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Jul 28, 2010


6 Beef Sukiyaki Sotanghon Recipe

This 25-minute sukiyaki bowl is one comforting bowl of noodles. It's got sweet, salty, umami, and even nutty, thanks to the infused Japanese flavors.

Japanese kitchen staple: Sesame oil and sesame seeds are staples in the Japanese kitchen. They're also a staple with Chinese recipes so make sure that you always have them in stock!

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Photo by Dairy Darilag

7 Tuna Mayo Rice Balls Recipe

In just 20 minutes, you can be living out your dream as an anime character munching on some onigiri (rice balls). It's no surprise that rice and viands are a match made in heaven, but the addition of umami-packed Japanese mayonnaise and crispy, roasted seaweed (nori) is one that takes every bite up a notch.

Japanese kitchen staple: As you've probably gathered by now, umami is the heart and soul of Japanese cooking. It's what sets Japanese mayonnaise apart from your regular mayonnaise. To easily make a substitute, whisk 1/2 cup real mayonnaise with 1/2 teaspoon sugar, 1/2 teaspoon MSG, and 1 large raw egg yolk until thickened and light. Adjust seasoning to taste.

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Photo by Patrick Martires

8 Pork Tonkatsu Rice Ball Recipe

It takes half an hour to make this perfect baon! In this recipe for an onigarazu (rice ball sandwich), you get crispy nori, tender rice, crunchy panko breadcrumbs, crisp cabbage, and delicious, meaty pork chops in every bite.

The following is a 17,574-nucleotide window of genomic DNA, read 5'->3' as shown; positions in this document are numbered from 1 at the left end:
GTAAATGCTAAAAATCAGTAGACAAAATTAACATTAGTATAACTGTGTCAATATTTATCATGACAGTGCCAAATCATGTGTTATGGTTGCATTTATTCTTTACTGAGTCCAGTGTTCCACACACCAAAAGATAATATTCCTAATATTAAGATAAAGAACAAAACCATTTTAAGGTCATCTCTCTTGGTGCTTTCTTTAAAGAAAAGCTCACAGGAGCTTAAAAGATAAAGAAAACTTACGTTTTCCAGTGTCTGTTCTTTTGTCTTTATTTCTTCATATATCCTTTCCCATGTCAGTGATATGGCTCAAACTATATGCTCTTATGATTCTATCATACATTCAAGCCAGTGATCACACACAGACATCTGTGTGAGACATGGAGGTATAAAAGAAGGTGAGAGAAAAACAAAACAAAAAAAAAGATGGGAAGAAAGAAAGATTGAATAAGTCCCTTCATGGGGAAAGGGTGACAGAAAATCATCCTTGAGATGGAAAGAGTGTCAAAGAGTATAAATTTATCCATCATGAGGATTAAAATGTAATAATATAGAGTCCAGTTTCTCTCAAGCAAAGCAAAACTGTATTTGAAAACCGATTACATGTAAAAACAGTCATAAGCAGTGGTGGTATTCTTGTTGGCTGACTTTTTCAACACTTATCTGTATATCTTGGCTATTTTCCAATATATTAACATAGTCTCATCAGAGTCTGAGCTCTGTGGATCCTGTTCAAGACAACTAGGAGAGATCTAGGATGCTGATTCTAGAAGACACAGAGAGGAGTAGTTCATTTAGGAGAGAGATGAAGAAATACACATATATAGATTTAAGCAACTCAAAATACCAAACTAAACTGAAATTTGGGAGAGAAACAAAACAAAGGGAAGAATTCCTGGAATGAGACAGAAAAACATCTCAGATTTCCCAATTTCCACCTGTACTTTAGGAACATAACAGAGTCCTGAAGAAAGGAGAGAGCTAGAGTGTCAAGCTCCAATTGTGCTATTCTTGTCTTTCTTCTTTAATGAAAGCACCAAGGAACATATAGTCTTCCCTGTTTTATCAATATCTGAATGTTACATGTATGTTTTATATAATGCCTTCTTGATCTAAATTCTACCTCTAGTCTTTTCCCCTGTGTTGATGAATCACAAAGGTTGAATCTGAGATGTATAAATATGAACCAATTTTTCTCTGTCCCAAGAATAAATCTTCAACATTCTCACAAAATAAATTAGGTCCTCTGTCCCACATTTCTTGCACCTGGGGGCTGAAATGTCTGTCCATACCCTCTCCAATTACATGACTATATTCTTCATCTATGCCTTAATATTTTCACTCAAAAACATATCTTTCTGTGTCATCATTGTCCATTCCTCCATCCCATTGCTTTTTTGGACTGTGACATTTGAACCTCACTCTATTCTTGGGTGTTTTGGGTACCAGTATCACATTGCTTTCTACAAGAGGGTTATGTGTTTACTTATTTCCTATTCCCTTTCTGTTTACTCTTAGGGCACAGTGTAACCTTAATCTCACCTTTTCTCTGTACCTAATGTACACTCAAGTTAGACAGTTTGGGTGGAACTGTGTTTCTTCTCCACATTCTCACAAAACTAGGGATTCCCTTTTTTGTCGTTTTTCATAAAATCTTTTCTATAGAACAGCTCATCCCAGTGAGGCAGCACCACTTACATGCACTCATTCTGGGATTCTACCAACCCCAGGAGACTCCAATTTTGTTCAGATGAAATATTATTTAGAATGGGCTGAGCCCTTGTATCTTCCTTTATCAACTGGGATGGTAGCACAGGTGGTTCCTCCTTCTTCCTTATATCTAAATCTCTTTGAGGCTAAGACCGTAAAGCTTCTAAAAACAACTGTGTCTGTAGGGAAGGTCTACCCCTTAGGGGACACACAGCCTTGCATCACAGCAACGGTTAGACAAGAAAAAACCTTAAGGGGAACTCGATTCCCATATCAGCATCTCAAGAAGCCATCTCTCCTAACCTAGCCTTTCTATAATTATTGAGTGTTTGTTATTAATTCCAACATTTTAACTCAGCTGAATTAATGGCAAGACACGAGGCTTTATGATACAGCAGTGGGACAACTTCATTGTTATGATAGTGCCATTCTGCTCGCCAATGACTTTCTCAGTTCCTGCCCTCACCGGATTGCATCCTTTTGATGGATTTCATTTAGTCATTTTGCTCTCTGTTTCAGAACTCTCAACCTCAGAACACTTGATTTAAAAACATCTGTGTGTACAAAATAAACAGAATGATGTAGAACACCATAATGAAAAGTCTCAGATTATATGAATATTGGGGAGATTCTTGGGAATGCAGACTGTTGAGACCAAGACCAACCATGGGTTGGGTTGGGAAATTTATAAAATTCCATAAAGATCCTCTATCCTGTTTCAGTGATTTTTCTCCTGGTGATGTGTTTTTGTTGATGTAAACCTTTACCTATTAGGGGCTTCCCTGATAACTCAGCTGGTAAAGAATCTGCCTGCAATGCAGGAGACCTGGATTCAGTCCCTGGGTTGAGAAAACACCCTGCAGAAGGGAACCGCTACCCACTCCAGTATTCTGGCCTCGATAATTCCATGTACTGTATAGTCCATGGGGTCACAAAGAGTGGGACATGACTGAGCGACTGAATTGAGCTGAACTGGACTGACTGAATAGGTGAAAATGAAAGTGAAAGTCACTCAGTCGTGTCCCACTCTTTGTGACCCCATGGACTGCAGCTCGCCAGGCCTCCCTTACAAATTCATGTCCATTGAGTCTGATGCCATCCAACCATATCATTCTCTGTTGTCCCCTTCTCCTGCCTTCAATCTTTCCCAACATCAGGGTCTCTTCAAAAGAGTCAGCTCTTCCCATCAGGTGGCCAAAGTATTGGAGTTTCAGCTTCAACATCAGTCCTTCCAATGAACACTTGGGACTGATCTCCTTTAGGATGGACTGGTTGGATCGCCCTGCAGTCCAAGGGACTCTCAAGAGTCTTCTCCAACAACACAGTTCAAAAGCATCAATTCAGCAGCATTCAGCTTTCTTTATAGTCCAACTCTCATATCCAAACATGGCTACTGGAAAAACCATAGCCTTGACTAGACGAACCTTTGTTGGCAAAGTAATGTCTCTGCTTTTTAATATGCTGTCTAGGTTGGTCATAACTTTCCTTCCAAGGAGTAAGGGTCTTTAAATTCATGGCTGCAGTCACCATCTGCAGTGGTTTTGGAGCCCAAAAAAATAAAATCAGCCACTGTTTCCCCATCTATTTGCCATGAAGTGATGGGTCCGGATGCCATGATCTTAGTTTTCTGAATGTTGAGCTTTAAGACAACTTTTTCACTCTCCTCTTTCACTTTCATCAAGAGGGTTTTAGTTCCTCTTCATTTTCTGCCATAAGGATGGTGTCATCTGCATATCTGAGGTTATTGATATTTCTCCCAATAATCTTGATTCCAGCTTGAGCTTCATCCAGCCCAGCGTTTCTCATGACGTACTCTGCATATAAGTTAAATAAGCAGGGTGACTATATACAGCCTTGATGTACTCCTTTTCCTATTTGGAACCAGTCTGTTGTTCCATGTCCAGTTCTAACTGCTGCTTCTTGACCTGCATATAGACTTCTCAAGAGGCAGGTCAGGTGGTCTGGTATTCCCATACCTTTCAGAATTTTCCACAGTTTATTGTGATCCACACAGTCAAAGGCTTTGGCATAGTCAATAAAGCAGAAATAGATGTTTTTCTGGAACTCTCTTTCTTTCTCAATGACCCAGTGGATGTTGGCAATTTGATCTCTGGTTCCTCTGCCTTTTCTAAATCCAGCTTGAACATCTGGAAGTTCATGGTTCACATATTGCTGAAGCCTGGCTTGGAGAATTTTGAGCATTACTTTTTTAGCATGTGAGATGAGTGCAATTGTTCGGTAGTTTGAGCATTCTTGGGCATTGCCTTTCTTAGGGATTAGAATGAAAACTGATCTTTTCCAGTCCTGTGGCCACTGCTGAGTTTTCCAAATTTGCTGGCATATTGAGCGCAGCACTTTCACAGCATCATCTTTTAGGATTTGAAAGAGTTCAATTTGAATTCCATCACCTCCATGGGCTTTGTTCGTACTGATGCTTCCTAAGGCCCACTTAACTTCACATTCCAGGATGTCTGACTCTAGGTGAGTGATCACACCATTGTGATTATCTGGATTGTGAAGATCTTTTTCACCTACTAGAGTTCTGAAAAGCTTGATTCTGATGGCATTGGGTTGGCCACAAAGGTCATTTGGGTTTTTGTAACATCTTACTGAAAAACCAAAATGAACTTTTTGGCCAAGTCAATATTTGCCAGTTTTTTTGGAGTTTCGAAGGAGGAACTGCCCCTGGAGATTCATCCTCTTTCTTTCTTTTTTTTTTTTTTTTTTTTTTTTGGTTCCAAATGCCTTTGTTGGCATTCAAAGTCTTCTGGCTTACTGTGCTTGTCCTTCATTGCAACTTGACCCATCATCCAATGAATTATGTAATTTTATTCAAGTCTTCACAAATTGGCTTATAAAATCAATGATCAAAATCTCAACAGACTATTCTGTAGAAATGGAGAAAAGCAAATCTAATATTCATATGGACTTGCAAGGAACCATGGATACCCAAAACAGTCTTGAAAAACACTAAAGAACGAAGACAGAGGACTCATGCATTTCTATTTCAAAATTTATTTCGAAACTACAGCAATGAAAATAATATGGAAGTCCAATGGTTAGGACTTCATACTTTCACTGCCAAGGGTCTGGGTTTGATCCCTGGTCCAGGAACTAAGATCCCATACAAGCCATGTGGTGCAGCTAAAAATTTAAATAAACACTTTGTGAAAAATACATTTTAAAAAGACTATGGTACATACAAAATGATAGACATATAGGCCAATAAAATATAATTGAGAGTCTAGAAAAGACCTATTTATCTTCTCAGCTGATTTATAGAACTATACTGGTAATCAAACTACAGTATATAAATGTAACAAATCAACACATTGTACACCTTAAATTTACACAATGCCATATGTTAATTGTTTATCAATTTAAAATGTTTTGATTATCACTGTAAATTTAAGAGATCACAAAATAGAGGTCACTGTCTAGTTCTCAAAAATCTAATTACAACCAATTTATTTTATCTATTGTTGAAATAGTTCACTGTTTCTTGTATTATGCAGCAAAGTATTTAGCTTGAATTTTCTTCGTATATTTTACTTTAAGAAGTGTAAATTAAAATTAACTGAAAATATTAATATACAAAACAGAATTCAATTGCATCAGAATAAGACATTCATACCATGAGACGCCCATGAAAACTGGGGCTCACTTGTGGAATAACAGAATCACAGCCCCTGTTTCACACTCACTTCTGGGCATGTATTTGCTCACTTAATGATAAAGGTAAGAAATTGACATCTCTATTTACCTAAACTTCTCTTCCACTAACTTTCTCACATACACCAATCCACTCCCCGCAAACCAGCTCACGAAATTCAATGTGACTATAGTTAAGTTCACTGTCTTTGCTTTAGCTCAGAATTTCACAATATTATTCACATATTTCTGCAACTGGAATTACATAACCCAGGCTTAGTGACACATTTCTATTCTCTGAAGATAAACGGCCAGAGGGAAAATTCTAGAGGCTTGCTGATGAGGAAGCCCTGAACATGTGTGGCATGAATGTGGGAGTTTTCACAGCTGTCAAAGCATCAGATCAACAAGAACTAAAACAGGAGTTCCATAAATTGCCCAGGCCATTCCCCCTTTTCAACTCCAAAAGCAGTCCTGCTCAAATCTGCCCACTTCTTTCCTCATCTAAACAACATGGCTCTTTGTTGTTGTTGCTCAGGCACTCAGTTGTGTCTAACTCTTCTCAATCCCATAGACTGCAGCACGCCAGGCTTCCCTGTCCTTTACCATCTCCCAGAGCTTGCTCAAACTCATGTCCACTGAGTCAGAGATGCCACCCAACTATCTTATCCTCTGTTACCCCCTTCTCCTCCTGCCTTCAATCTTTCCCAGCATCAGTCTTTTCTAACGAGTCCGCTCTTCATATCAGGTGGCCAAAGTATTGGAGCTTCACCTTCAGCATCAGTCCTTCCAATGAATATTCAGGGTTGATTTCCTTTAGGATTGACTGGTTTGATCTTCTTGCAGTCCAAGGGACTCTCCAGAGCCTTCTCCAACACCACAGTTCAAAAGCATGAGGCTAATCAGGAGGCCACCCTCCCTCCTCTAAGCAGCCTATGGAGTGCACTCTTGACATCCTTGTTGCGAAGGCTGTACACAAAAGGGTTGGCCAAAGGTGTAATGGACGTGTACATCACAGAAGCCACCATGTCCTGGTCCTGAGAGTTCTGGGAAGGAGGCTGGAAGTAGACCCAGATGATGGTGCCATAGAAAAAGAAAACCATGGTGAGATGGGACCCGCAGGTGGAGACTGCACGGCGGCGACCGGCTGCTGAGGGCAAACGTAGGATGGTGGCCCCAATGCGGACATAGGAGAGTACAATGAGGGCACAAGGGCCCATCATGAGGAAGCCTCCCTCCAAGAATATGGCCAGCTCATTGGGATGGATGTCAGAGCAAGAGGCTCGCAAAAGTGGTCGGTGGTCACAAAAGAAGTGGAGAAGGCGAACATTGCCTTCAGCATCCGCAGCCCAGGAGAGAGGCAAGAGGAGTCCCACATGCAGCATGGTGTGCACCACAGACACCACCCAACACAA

Japanese kitchen staple: Panko breadcrumbs get less oily and stay crunchy for longer. Although a staple in Japanese recipes, they're now widely used in other cuisines as well.

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Photo by Miguel Nacianceno | Styling by Sharlene Tan

9 Hiyashi Soba Recipe

Not all noodles are meant to be served hot. Buckwheat noodles, specifically, are best served cold so they can retain the perfect consistency: firm, chewy, and hardy. We commonly associate ramen bowls with cold, rainy days, but you might want to serve this recipe on hot days so you can stay cool.

Japanese kitchen staple: There's nothing quite like nori (roasted seaweed sheets). It's crispy, umami-rich, and sometimes, seasoned with even more MSG for more umami. If you're making onigiri (rice balls) or using it as a topping for noodles, keep in mind that it's best crispy, so add it in late. However, if you want that delicious nori flavor seeping into your soup, sure, add it in early! Why not?

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Mar 7, 2013

Photo by Patrick Martires

10 Tuna Donburi (Tuna Rice Bowl) Recipe

Sometimes, all you need are those classic flavors and you're good to go: fresh tuna, rice, and nori!

Japanese kitchen staple: Don't just get any kind of tuna for your Japanese recipes, especially if they're to be served raw. You need to get sashimi or sushi-grade tuna. This tuna is treated right from the time it was caught to the time it was sold: meaning it's safe to consume without cooking.

Japanese cuisine is all about simplicity so that you can celebrate every ingredient that goes into your dish while bringing out their best flavors. With that in mind, Japanese cooking at its core can be really simple and newbie-cooking friendly!

So what are you waiting for? Write down our list of Japanese kitchen staples so you can get started on these Japanese dishes.